Embedded Optimization Techniques

Magnitude Squared

Mag Square is a technique that can save computing power of calculating square roots. For example, if you want to calculate the vector for X and Z axis, normally you would do the following: val = sqr((X * X) + (Y * Y)). However, you can simply leave the value in (X * X) + (Y * Y), unless you really need the exact vector value, the Mag Square gives you a usable ratio compared to other vectors calculated on subsequent samples. The numbers will be much larger, and you may want to use attenuation to make them smaller to avoid overflow from additional computation downstream.

I used this technique in the final algorithm to help accentuate the bursts of acceleration from the background vibrations. I only used Z * Z in my calculation, but I then attenuated all the values by half or -6dB to bring them back down to reasonable levels for further processing. For example, after removing the bias if I had some samples around 2 and then some around 10, when I squared those values I now have 4 and 100, a 25 to 1 ratio. Now, if I attenuate by .5, I have 2 and 50, still a 25 to 1 ratio but now with smaller numbers to work with.

Fixed Point

Using fixed point numbers is another way to stretch performance, especially on microcontrollers. Fixed point is basically integer math, but it can keep precision via an implied fixed decimal point at a particular bit position in all integers. In the case of my FIR filter, I instructed tFilter to generate polynomial values in 16-bit fixed point values. My motivation for this was to ensure I don’t use more than 32-bit integers, which would especially hurt performance on an 8-bit microcontroller.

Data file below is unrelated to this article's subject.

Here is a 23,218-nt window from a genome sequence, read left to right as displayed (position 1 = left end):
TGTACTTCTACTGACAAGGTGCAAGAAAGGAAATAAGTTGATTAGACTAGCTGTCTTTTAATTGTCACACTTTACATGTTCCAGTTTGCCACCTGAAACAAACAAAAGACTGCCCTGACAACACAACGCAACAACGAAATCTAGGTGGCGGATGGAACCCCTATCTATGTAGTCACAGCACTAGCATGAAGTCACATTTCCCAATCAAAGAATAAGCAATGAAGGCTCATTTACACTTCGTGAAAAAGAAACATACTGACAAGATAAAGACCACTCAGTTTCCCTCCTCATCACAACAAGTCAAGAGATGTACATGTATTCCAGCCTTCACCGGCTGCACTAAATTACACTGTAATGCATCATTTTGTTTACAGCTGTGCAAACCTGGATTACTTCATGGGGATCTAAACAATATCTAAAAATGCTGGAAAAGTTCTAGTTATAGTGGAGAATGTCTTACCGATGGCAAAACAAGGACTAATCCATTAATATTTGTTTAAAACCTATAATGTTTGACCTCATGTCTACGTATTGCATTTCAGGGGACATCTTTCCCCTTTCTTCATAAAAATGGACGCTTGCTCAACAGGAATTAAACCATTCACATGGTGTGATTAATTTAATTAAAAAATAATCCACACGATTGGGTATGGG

Rather than go into the FIR filter code to explain how fixed point works, let me first use a simple example. While the FIR filter algorithm does complex filtering with many polynomials, we could implement a simple filter that outputs the same input signal but -6dB down or half its amplitude. In floating point terms, this would be a simple one tap filter to multiply each incoming sample by 0.5. To do this in fixed point with 16 bit precision, we would need to convert 0.5 into its 16-bit fixed point representation. A value of 1.0 is represented by 1 * (216) or 65,536. Anything less than 65536 is a value less than 1. To create a fixed point integer of 0.5, we simply use the same formula 0.5 * (216), which equals 32,768. Now we can use that value to lower the amplitude by .5 of every sample input. For example, say we input into our simple filter a sample with the value of 10. The filter would calculate 10 * 32768 = 327,680, which is the fixed point representation. If we no longer care about preserving the precision after the calculations are performed, it can easily be turned back into a non-fixed point integer by simply right shifting by the number of bits of precision being used. Thus, 327680 >> 16 = 5. As you can see, our filter changed 10 into 5 which of course is the one half or -6dB we wanted out. I know 0.5 was pretty simple, but if you had wanted 1/8 the amplitude, the same process would be used, 65536 * .125 = 8192. If we input a sample of 16, then 16 * 8192 = 131072, now change it back to an integer 131072 >> 16 = 2. Just to demonstrate how you lose the precision when turning back to integer (the same as going float to integer) if we input 10 into the 1/8th filter it would yield the following, 10 * 8192 = 81920 and then turning it back to integer would be 81920 >> 16 = 1, notice it was 1.25 in fixed point representation.